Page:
Lavender Vanilla Rice Heat Pack9:42:00 PM
I wanted to do this rice heating pad over the weekend, but then I got sick--fever, chills, cough. And then, somehow, while sick, I hurt my neck. So I really need to be able to have a rice heat pack for my neck--you know, a heating pad that isn't attached to the wall--but I was hurting too bad to try to make one! Oh, the irony! But now I seem to be on the mend--both the cold and the neck injury--and now I can make this heat pack.
While I was laid up, I was able to do some research, and I assure you I am not the first person to come up with a rice heating pad. My design is similar to an image I found via pinterest with a link to www.thegreenwife.com. But the link didn't work for me--it appears to be broken, so I took a look and developed my own version. I have made it a little different from the picture: first of all, it is a little longer and thinner since my neck pains sometimes go down my arm--I wanted some more flexibility. But the more important difference in my mind is that instead of taking two pieces of material and sewing all around, I am taking one piece of fabric and folding it in half lengthwise. Why? First of all, I wanted as few places as possible for rice to escape--I figured whole fabric worked better at that. Second, and more important to me, on my last craft post I shared how my sewing machine and I are fighting. I wanted to sew as little as possible to get this project done!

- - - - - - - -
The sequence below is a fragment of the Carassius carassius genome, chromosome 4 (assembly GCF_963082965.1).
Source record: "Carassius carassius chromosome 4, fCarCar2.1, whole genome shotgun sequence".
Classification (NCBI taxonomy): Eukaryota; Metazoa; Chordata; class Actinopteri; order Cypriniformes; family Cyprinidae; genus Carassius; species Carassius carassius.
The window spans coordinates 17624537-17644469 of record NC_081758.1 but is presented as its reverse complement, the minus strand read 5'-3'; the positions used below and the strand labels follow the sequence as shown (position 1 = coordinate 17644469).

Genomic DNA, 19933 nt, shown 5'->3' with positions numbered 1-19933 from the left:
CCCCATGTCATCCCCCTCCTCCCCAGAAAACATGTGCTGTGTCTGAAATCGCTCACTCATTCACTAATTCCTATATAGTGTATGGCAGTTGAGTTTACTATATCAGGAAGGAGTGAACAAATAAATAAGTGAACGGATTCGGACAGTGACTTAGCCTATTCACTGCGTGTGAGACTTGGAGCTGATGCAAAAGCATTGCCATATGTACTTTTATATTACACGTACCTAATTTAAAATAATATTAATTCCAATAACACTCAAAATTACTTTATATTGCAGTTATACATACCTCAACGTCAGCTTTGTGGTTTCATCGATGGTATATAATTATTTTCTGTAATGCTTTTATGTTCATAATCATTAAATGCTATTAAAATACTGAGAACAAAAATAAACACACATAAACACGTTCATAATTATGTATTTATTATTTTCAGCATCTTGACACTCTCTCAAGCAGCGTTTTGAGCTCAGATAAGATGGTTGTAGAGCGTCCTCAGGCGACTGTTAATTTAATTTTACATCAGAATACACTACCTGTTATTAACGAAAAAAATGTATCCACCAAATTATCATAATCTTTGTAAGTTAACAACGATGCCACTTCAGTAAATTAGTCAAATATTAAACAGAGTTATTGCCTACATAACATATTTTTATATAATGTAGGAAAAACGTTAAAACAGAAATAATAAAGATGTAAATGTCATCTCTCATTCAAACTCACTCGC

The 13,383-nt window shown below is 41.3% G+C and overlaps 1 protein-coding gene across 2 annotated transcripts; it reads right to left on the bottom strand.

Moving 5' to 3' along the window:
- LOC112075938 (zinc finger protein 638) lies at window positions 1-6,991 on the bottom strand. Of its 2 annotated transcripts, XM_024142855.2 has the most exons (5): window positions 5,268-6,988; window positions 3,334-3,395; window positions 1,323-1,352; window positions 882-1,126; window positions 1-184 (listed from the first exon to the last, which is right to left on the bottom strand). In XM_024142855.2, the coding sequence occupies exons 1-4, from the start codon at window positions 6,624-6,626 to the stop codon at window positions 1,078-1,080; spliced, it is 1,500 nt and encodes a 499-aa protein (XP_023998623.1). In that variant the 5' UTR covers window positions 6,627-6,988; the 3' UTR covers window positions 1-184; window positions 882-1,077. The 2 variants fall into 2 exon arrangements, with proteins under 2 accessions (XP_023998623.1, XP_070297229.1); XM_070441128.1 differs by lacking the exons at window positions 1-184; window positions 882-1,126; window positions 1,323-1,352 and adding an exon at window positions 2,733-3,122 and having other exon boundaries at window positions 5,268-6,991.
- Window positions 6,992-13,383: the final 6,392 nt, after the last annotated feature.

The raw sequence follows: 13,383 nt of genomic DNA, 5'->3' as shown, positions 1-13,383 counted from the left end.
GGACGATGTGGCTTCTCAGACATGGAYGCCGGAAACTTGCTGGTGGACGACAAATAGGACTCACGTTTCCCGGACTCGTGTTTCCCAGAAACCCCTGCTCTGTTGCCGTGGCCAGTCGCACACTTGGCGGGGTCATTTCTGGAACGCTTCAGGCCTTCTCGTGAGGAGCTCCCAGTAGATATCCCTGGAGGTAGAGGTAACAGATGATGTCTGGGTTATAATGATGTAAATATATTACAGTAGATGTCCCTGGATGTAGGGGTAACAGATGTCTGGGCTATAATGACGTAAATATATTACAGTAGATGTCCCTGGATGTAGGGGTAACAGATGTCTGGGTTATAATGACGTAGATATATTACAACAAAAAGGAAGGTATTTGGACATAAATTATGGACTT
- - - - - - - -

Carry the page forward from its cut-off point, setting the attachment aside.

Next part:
Here's the materials:
a piece of tightly woven material, 9 inches by 22 inches
scent (I chose lavender vanilla, but craft stores have all kinds, chose one you like)
various sewing tools: sewing machine, pins, hem gauge
Make sure that you press your fabric before starting. It will help with the measuring, pinning, and the sewing. I also went ahead and folded the fabric in half lengthwise and pressed it again to get a crease where the bottom of the heat pack will be.
First take the two long sides and hem them--I did about a 1/2 inch hem.
Fold the fabric longwise so that the right side of the fabric is on the inside.
Sew a seam along each of the short sides. Snip the corners of your seam and then turn it right side out. You will now have something that resembles a very short pillowcase. Measure the fabric in the long direction and divide it into four sections--I used a pin to mark the lines. Sew these lines so you now have four little pockets.
Take the rice and mix in some of the scent. I used about 3 cups of rice and I didn't want it to smell to strongly, so I used 3 drops.
Fill the pockets of your fabric with rice--but not too full--you want the rice pack to give some when its closed, not feel like a rock!
Once you have a section filled with the rice, hold it closed with some binder clips until you can sew it closed.
Just simply run a seam down the open end.
Sometimes I link up at the following places: 413 Sparrow Lane, 504 Main, A Little Tipsy, Blessed with Grace, Crafty Scrappy Happy, Eat at Home, Finding Fabulous, Gingersnap Crafts, House of Hepworths, How to Nest for Less, It's Overflowing, Made in a Day, MomTrends, Not Just a Housewife, Organizing Junkie, Positively Splendid, Simply Sugar and Gluten Free, Six Sisters Stuff, Sugarbee Crafts, Tidy Mom, The Finer Things and I Dream of Clean’s Spring Cleaning Challenge, The King's Court IV, and The Finer Things in Life.